Cross-posted from the District Dossier blog
By Denisa Superville
U.S. Secretary of Education Arne Duncan and Deputy Education Secretary John B. King Jr. joined others at a panel discussion at the National Press Club on Monday to discuss the state of testing in the nation’s schools and efforts to correct what’s seen as “overtesting.”
The roundtable followed two high-profile assessment-related releases on Saturday. The first, by the Council of the Great City Schools, tackled the amount, types, and purposes of tests that are administered in the nation’s urban public schools.
The second was the release of a set of principles by the Education Department for states and districts to scale back on testing—and an acknowledgment of some responsibility on the Obama administration’s part for the proliferation of those tests.
One of the Education Department’s recommendations was for a cap on the time students spend taking tests to no more than 2 percent of instructional time.
King, the former New York State Education Commission who oversaw a similar cap on state-mandated tests and test-preparation in New York state, stressed that it was more important, however, to have quality assessments than to focus on the time.
Duncan—who is preparing to step down as education secretary and whose spot will be filled on an acting basis by King—agreed.
“The goal is to have good assessment that drives instruction, and if you reduce testing to 1 percent, and it isn’t relevant ... it is not guiding instruction, that is a loss, that’s a failure, not a win,” he said.
However, if students spend slightly more than 2 percent of instructional time on testing and the assessments are helping teachers, parents understand them, and students are part of the solution, that’s a good outcome, Duncan said.
Michael Casserly, the executive director of the council whose group commissioned the testing report in 2013, said that the sentiment to reduce testing time was the right one, but was concerned that a one-size-fits-all model could lead to unintended consequences.
Sticking hard and fast to a 2 percent cap could leave only federal-mandated tests and eliminate district benchmarks that help inform classroom instruction, in Casserly’s view. Concentrating on time could also still leave poorly-designed and redundant tests in place, he said.
The debate about testing has reached fever pitch and has created unusual allies, including teachers’ unions, who disagree with the use of high-stake tests for teacher evaluations, and conservatives, who see the proliferation of assessments in recent years as federal overreach.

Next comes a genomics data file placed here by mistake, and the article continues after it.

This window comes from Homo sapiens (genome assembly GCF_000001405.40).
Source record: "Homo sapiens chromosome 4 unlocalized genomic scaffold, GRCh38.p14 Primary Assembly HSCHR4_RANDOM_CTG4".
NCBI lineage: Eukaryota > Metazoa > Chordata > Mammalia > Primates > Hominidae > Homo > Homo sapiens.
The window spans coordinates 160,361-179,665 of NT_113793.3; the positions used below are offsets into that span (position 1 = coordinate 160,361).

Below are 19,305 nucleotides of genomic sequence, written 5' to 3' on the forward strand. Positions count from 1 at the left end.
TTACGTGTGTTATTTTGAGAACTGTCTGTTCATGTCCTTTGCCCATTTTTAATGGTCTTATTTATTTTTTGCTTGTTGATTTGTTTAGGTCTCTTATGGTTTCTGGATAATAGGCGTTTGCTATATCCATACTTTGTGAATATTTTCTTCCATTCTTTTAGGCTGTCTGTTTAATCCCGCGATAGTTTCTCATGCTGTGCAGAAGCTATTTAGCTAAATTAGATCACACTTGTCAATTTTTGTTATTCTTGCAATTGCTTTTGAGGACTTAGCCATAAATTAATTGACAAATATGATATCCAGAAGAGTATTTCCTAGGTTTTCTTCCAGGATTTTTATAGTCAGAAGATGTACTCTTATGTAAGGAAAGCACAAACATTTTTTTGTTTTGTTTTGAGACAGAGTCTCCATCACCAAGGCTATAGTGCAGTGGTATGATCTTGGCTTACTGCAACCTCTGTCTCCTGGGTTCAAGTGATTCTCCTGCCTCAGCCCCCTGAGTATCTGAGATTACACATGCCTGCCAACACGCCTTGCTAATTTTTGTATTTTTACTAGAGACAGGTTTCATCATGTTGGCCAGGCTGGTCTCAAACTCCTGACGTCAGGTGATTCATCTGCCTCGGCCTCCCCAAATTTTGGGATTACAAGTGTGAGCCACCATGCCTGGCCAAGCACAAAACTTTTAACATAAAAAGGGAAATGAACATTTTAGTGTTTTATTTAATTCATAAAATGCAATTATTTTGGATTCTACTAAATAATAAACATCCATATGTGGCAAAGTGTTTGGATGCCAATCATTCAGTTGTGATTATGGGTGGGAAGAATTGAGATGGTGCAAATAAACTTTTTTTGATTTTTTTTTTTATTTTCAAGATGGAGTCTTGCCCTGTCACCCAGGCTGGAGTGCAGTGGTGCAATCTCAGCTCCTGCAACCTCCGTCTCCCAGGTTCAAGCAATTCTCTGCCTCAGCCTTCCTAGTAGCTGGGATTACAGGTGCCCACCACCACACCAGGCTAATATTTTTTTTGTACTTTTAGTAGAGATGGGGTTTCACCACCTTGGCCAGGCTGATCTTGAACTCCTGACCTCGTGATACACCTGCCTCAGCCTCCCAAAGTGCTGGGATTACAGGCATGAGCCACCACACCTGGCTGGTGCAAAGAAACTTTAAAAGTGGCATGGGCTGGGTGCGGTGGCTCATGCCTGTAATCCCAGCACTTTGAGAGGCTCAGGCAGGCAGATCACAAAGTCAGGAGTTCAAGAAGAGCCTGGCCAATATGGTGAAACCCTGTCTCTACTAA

The council’s report showed that the system of testing was “disjointed, incoherent and redundant,” Casserly said.
Students in urban school districts would sit for 112 mandatory standardized tests from pre-K to high school graduation. And that’s not counting tests given to special populations or optional tests like the ACT or SAT.
“Everybody has had a hand in what our current testing system looks like—this situation was not created by just one entity,” Casserly said, kicking off the panel. “Lots of people have played a role.”
States and districts are already working on ways to correct the problem.
The panel also included Chris Minnich, the executive director of the Council of Chief State School Officers, and two educators, June Atkinson, the state superintendent of public instruction in North Carolina, and Alberto Carvalho, the superintendent of Miami-Dade schools, who both provided snapshots of what they were doing.
Carvalho said that the conversation needed to move past the quantitative aspect and more toward whether the assessments were improving teaching and learning.
Lest anyone was worried, Carvalho pointed out that no one on the panel wanted to eliminate assessments altogether.
Still, he is moving ahead in his district to scale back. For example, Carvalho said, eliminating 24 district benchmark assessments has returned up to 260 minutes of classroom time in the district. And statewide efforts have eliminated hundreds of end-of-course assessments, he said.
The last word went to Atkinson, whose districts are working to cull the number of tests in specific grades following focus groups with teachers, students, and parents about how to best assess what’s happening in the classroom and use that to help teachers and students get better.
The state’s “proof of concept” model consists of three or four tests during the year to quickly assess what students are learning. They provide immediate feedback so that teachers and students know what to do to improve.
As for the proposed cap, she, too, said it was less about the time and more about the quality of the assessment and the purpose of the tests.
In summing up the difficulty in finding the right balance, Atkinson said assessments must “pass the Goldilocks test.”
The tests must be “not too many, not too few—just right,” she said.
The Council of the Great City Schools representatives’ were expected to visit the White House Monday to discuss the report’s findings.